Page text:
Executive Summary – Record Suspension User Fee Consultations (2016)

Background

The Parole Board of Canada (PBC) conducted an online consultation with key stakeholders (i.e., general public, criminal justice system partners, individuals who have a criminal record, record suspension companies, offender advocacy groups, and Indigenous groups) to get their input on its record suspension user fee. Specifically, the objective of the consultation was to seek input on:

  • The current application process;
  • Input on the User Fee (i.e., three possible scenarios);
  • Adequacy of current service standards; and
  • Any barriers the current application process, fee or service standards (or possible future scenarios) may present to applicants seeking a record suspension.

The consultation ran from May 9 to June 10, 2016. Stakeholders were invited to share feedback and information about the Record Suspension Program and user fee by visiting the PBC Consultation webpage, which included background information, possible service delivery scenarios, and a series of questions – many of which were open-ended.

Invitations to participate in the consultation were sent out to 31 stakeholder organizations. In addition, notices promoting the consultation were prominently displayed on Canada.ca, including in the carousel on the Policing, justice and emergencies theme page. A notice was also posted on the Consulting with Canadians website. Additionally, links to the consultation were also strategically placed throughout the PBC’s website, including the Record Suspension section of the site.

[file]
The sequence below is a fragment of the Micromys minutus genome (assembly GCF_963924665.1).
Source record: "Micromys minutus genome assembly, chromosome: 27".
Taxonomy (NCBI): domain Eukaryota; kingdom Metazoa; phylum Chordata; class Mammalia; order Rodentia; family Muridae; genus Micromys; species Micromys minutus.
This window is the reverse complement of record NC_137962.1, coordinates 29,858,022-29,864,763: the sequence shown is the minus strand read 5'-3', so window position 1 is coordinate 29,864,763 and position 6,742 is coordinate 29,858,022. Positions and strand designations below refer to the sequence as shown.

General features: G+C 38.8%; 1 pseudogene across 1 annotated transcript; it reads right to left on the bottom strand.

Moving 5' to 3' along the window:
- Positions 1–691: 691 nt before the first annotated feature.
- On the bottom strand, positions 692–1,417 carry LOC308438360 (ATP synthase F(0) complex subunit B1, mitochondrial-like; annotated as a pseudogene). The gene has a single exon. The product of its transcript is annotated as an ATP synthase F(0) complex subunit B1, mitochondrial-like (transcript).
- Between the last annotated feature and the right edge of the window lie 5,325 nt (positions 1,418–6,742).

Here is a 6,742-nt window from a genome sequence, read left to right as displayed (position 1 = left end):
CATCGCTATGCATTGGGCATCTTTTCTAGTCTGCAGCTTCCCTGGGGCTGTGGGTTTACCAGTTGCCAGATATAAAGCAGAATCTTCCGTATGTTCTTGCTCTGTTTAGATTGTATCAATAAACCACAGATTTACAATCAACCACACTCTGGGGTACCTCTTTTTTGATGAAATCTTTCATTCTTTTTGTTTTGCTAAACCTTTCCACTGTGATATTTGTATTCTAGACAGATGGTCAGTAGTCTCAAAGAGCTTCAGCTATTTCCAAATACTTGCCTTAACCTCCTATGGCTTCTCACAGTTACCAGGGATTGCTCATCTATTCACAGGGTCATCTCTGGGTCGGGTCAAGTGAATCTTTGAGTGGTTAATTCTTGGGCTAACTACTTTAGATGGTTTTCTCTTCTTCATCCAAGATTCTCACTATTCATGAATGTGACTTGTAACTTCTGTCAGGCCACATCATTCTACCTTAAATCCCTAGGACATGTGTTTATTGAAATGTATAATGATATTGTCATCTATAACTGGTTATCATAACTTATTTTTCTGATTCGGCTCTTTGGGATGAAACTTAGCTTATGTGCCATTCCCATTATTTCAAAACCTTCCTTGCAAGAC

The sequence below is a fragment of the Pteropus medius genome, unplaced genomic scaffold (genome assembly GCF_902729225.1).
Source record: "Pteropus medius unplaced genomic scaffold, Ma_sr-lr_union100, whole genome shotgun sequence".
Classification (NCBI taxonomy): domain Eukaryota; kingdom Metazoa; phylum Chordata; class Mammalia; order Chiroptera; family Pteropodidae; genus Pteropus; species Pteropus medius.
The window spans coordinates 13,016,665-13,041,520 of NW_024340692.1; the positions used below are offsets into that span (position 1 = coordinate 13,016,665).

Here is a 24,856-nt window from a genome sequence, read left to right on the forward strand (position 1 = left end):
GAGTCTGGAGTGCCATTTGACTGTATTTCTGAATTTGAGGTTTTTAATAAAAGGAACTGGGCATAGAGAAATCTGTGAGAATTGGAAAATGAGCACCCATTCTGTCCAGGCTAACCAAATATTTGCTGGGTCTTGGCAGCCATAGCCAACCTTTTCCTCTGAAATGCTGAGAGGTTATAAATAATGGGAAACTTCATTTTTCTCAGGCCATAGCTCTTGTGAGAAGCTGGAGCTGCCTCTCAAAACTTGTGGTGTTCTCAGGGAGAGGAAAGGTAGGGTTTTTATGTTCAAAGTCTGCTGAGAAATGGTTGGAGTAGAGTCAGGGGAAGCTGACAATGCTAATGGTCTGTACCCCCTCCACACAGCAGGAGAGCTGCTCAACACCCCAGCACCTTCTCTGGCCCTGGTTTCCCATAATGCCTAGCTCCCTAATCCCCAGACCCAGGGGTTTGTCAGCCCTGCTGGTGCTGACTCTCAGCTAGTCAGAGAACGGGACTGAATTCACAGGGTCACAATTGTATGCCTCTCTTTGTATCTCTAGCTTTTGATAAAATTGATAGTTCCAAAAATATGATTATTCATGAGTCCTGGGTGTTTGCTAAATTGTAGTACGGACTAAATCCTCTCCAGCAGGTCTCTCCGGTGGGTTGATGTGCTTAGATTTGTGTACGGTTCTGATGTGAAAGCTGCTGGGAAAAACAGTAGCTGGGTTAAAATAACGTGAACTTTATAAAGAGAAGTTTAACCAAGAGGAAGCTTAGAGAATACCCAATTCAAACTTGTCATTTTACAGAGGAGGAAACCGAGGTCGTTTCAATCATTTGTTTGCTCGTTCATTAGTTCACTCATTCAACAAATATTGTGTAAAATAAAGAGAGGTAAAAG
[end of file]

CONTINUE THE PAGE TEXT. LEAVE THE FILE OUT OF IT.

Participation

The PBC received a total of 1,607 responses to its online consultation questionnaire. In addition, the PBC received a number of submissions via email and correspondence which were taken into consideration while preparing this report.

Submissions were received from individuals representing a wide range of backgrounds and interests, including:

  • Former, current, and future record suspension applicants;
  • Stakeholders (i.e., advocacy organizations, criminal justice organizations, etc.);
  • Members of the public;
  • Third party service providers (i.e., pardon companies);
  • Indigenous groups; and
  • Others.

What We Heard

The following provides a summary of the main themes raised by respondents.

On the application process

Respondents were asked if the current approach for applying for a record suspension is fair and reasonable for individuals seeking a record suspension. Out of the responses received, 37% strongly disagreed, 20% somewhat disagreed, 24% somewhat agreed, and 19% strongly agreed.

According to 63% of respondents, the current process for applying for a record suspension hinders accessibility to the program, while 37% indicated that the program is accessible.

Many respondents stated that:

  • The current record suspension application process needs to change as it is too long and complicated;
  • The wait time to gather information to support an application is extremely labour intensive;
  • The number of organizations an applicant must contact varies and it is difficult and time consuming to determine who to contact;